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HAITIANS

 

by Carl A. Brasseaux

Haitian immigrants have established a significant community in New Orleans over the past two centuries. These emigrants from Hispañola are by no means the first to reach Louisiana. During a six-month period in 1809, approximately 10,000 refugees from Saint-Domingue (present-day Haiti) arrived at New Orleans, doubling the Crescent City's population. Approximately one-third of the refugees were white, an additional one-third were free persons of color, and the remaining one-third were slaves (primarily domestics). The vast majority of these refugees established themselves permanently in the Crescent City.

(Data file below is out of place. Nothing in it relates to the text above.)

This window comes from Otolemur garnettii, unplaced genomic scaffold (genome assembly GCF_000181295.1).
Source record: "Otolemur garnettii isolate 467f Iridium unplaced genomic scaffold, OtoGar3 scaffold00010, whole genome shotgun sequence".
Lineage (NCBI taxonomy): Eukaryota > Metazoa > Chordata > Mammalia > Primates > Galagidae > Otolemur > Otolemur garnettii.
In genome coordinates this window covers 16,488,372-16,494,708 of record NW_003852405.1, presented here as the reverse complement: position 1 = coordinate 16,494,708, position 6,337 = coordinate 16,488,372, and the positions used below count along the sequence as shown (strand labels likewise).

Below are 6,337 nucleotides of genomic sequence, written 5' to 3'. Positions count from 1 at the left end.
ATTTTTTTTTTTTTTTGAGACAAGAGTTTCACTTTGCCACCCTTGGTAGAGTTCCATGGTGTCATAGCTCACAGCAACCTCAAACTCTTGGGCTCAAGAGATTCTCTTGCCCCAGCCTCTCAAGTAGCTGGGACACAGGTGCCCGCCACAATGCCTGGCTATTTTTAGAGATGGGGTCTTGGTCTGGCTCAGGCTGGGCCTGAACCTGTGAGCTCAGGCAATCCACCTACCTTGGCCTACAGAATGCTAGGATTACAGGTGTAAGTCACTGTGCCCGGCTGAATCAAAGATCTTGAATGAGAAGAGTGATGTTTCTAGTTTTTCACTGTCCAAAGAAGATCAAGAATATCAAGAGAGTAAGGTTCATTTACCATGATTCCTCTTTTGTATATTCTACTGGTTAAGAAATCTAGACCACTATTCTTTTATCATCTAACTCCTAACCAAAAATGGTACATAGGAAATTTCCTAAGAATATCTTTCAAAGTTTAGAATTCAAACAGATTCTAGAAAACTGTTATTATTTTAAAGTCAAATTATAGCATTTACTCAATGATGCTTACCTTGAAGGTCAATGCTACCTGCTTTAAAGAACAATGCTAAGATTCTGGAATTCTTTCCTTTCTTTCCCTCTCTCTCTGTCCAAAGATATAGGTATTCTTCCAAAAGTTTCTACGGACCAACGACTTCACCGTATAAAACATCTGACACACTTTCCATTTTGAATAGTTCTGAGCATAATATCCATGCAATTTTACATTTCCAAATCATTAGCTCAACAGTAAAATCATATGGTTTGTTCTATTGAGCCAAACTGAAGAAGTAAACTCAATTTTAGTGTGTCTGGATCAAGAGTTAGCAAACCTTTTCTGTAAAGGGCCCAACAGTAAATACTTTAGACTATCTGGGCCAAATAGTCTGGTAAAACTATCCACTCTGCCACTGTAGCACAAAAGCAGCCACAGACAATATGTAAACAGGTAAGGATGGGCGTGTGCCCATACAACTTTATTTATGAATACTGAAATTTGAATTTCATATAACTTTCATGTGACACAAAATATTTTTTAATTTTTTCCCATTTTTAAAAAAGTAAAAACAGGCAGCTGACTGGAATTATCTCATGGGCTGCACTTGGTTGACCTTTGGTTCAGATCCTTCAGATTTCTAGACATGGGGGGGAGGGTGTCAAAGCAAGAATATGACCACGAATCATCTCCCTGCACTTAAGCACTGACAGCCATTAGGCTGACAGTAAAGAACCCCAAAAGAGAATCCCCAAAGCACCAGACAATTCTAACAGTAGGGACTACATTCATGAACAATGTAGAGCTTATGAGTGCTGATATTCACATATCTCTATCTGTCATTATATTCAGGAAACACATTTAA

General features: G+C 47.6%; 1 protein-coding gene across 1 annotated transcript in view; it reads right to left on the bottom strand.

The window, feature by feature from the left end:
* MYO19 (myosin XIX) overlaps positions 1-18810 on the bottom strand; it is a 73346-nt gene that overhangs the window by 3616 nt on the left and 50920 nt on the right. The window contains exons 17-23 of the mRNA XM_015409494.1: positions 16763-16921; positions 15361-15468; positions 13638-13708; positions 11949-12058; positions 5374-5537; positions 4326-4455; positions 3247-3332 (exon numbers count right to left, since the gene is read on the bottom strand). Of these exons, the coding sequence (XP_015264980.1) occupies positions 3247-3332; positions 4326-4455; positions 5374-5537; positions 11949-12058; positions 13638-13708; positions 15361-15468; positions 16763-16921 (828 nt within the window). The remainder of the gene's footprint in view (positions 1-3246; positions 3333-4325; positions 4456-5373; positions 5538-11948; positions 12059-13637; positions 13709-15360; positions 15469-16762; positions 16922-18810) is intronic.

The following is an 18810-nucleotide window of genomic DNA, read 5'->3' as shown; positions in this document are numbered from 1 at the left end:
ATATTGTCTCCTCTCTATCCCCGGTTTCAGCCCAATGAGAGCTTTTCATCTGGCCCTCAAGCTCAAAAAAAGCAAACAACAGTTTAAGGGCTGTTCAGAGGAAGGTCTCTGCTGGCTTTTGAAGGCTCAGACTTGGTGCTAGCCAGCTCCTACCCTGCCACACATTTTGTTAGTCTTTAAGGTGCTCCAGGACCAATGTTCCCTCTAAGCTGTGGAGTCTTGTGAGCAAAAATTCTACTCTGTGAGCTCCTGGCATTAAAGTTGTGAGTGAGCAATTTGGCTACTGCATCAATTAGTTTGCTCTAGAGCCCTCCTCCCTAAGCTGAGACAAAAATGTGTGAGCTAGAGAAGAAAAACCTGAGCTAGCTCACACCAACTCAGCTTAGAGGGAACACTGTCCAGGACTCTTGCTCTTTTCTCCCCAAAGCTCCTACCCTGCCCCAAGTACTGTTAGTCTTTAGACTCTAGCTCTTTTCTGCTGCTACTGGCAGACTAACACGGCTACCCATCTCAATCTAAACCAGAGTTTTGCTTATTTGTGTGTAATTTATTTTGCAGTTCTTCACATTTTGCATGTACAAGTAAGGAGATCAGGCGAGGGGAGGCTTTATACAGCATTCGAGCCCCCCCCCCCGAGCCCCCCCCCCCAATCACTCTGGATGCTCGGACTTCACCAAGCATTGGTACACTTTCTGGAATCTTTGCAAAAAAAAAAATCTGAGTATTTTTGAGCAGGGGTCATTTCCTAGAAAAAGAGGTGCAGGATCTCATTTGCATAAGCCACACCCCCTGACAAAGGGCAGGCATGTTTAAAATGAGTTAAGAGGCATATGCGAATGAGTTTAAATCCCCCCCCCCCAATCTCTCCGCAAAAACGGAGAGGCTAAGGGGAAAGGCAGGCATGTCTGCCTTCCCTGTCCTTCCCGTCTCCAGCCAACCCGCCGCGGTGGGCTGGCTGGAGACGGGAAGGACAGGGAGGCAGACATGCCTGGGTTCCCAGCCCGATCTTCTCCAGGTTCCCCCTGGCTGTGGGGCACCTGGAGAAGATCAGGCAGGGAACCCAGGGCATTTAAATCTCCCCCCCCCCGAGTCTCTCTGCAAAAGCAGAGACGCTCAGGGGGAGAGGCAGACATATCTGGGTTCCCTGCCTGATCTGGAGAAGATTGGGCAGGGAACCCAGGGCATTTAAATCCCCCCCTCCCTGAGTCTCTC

The early nineteenth-century immigrants had a profound impact upon New Orleans' development. Refugees established the state's first newspaper and introduced opera into the Crescent City. They also appear to have played a role in the development of Creole cuisine and the perpetuation of voodoo practices in the New Orleans area. More importantly, they were responsible for preserving the city's French character for several generations.


 
 
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